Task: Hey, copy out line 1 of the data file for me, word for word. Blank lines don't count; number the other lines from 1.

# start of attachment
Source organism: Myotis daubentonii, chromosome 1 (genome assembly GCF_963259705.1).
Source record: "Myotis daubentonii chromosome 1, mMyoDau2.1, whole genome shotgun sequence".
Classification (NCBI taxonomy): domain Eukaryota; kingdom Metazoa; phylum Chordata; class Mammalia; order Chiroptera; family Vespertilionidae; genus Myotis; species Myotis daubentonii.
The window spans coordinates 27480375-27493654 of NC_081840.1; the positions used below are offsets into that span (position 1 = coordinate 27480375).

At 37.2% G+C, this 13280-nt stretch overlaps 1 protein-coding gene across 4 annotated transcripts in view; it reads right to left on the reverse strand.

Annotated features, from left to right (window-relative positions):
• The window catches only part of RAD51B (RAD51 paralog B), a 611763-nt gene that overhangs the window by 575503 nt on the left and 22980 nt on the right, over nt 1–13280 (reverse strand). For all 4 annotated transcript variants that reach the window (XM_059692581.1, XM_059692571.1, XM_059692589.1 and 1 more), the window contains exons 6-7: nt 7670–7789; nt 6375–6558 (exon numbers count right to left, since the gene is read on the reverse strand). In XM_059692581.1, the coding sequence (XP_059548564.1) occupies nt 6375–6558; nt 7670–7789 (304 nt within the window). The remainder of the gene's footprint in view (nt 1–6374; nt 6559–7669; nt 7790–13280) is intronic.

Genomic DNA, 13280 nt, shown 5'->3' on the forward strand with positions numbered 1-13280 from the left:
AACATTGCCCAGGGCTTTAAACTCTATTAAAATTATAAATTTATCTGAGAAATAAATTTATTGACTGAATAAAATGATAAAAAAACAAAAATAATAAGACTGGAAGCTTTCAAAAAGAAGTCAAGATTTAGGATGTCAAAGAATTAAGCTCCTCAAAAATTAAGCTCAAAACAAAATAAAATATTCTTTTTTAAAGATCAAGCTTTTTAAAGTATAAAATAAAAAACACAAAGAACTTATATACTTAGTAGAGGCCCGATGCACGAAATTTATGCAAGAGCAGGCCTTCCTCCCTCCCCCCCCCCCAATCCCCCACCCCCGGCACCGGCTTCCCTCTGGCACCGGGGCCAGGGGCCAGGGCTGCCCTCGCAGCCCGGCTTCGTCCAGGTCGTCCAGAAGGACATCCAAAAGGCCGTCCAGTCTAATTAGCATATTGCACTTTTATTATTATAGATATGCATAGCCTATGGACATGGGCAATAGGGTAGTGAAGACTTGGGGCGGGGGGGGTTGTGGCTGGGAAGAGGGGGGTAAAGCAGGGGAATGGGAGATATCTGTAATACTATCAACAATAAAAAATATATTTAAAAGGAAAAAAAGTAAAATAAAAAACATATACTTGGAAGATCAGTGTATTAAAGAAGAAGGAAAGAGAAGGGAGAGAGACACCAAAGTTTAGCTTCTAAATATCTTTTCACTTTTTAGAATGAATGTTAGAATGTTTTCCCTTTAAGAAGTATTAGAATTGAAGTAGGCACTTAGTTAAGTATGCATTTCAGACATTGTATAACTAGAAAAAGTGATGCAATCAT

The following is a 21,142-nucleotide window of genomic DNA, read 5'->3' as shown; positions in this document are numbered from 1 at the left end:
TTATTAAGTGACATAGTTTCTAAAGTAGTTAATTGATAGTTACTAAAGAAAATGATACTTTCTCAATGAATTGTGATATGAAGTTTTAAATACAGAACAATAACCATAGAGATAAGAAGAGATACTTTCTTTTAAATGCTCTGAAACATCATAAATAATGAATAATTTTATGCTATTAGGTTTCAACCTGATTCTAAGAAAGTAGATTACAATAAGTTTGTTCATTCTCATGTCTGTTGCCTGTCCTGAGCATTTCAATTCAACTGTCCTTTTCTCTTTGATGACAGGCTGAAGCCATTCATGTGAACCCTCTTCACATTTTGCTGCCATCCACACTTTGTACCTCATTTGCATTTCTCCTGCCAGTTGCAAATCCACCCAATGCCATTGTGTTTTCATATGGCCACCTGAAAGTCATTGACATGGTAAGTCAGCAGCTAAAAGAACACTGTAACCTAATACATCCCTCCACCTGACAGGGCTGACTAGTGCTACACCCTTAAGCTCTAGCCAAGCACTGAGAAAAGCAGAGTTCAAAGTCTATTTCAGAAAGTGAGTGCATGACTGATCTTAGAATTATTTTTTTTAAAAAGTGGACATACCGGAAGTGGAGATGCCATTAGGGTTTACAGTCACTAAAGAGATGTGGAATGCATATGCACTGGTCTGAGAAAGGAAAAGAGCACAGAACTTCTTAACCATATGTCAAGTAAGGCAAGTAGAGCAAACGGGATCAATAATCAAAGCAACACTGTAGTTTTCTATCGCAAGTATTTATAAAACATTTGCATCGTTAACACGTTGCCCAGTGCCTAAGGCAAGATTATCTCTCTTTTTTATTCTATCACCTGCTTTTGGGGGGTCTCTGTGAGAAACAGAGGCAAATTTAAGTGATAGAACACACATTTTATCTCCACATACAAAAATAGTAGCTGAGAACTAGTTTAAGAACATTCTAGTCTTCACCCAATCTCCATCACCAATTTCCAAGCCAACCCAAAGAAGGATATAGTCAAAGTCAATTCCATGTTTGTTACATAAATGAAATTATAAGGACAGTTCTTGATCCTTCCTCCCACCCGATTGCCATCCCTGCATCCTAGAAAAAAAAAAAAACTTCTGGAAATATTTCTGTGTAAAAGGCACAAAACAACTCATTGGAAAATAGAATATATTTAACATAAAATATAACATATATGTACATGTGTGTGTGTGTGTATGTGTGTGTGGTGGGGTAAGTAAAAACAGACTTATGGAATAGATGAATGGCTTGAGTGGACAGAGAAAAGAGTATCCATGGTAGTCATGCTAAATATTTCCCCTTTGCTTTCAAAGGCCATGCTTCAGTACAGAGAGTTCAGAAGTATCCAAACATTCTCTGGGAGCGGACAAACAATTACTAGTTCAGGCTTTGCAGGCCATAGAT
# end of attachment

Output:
Source organism: Myotis daubentonii, chromosome 1 (genome assembly GCF_963259705.1).